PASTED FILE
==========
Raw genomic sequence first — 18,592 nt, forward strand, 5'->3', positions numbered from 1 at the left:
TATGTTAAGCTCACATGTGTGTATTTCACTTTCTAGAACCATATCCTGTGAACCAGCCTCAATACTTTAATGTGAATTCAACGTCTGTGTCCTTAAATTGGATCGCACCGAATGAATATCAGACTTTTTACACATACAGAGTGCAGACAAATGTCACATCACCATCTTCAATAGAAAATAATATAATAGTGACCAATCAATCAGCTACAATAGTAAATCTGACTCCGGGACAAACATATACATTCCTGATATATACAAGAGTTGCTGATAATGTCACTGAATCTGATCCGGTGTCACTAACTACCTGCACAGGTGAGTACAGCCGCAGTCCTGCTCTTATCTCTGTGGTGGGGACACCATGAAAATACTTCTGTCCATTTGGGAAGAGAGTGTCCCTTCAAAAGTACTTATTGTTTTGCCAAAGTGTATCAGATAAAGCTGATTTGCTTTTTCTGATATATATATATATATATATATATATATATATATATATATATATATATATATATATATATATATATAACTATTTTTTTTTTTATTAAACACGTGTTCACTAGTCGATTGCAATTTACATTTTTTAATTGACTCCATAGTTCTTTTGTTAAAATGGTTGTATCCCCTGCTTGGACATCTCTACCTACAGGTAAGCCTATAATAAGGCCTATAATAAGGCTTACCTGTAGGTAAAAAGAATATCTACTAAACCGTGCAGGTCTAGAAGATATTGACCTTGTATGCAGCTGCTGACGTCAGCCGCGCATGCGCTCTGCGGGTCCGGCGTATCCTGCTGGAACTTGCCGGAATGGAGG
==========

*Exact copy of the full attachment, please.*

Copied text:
Raw genomic sequence first — 18,592 nt, forward strand, 5'->3', positions numbered from 1 at the left:
TATGTTAAGCTCACATGTGTGTATTTCACTTTCTAGAACCATATCCTGTGAACCAGCCTCAATACTTTAATGTGAATTCAACGTCTGTGTCCTTAAATTGGATCGCACCGAATGAATATCAGACTTTTTACACATACAGAGTGCAGACAAATGTCACATCACCATCTTCAATAGAAAATAATATAATAGTGACCAATCAATCAGCTACAATAGTAAATCTGACTCCGGGACAAACATATACATTCCTGATATATACAAGAGTTGCTGATAATGTCACTGAATCTGATCCGGTGTCACTAACTACCTGCACAGGTGAGTACAGCCGCAGTCCTGCTCTTATCTCTGTGGTGGGGACACCATGAAAATACTTCTGTCCATTTGGGAAGAGAGTGTCCCTTCAAAAGTACTTATTGTTTTGCCAAAGTGTATCAGATAAAGCTGATTTGCTTTTTCTGATATATATATATATATATATATATATATATATATATATATATATATATATATATATATATATATATAACTATTTTTTTTTTTATTAAACACGTGTTCACTAGTCGATTGCAATTTACATTTTTTAATTGACTCCATAGTTCTTTTGTTAAAATGGTTGTATCCCCTGCTTGGACATCTCTACCTACAGGTAAGCCTATAATAAGGCCTATAATAAGGCTTACCTGTAGGTAAAAAGAATATCTACTAAACCGTGCAGGTCTAGAAGATATTGACCTTGTATGCAGCTGCTGACGTCAGCCGCGCATGCGCTCTGCGGGTCCGGCGTATCCTGCTGGAACTTGCCGGAATGGAGG